Enthusiasm for ‘greening the financial system’ is welcome, but a fundamental challenge remains: financial decision makers lack the necessary information.
It is not enough to know that climate change is bad. Markets need credible, digestible information on how climate change translates into material risks. To bridge the gap between climate science and real-world financial indicators, we simulate the effect of climate change on sovereign credit ratings for 109 countries, creating the world’s first climate-adjusted sovereign credit rating.
Under various warming scenarios, we find evidence of climate-induced sovereign downgrades as early as 2030, increasing in intensity and across more countries over the century. We find strong evidence that stringent climate policy consistent with limiting warming to below 2°C, honouring the Paris Climate Agreement, and following RCP 2.6 could nearly eliminate the effect of climate change on ratings.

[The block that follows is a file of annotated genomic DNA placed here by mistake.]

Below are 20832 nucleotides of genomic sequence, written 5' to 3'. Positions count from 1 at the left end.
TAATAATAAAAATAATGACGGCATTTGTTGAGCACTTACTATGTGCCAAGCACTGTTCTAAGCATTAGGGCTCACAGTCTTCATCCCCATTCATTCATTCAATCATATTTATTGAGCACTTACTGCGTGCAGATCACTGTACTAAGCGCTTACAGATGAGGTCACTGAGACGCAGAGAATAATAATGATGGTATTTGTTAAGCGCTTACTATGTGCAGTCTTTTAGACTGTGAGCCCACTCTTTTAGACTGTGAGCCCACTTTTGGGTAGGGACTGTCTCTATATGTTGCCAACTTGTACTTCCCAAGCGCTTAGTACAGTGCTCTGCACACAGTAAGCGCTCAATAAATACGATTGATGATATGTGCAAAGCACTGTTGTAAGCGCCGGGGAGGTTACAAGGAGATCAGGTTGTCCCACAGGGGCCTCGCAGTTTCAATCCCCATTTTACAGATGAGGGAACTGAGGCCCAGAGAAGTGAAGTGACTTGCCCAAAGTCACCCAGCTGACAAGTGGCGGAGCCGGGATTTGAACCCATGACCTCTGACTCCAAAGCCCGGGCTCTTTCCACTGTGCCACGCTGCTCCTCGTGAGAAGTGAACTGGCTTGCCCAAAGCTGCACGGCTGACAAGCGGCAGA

In contrast, under higher emissions scenarios (i.e., RCP 8.5), 59 sovereigns experience climate-induced downgrades by 2030, with an average reduction of 0.68 notches, rising to 81 sovereigns facing an average downgrade of 2.18 notches by 2100. We calculate the effect of climate-induced sovereign downgrades on the cost of corporate and sovereign debt. Across the sample, climate change could increase the annual interest payments on sovereign debt by US$ 45-67 billion under RCP 2.6, rising to US$ 135-203 billion under RCP 8.5. The additional cost to corporates is US$ 10-17 billion under RCP 2.6, and US$ 35-61 billion under RCP 8.5.
About the speaker
Dr Matthew Agarwala leads the Bennett Institute for Public Policy’s Wealth Economy project at the University of Cambridge and is a member of The Productivity Institute. His research interests include wealth accounting, natural and social capital, economic measurement, green finance, productivity, and the economics of wellbeing. Matthew’s work spans sectors and disciplines, with co-authors including ecologists, conservationists, social anthropologists, civil servants, members of UK Parliament, and Nobel Laureates in peace, medicine, physics, and chemistry. Matthew works closely with the UN, World Bank, central banks, finance ministries, hedge funds, and investor groups to highlight nature-related financial risks. He is a sought-after public speaker and regular media contributor (BBC Radio, Bloomberg, Channel 4 News, Financial Times, The Guardian, New York Times, Reuters, and The Times).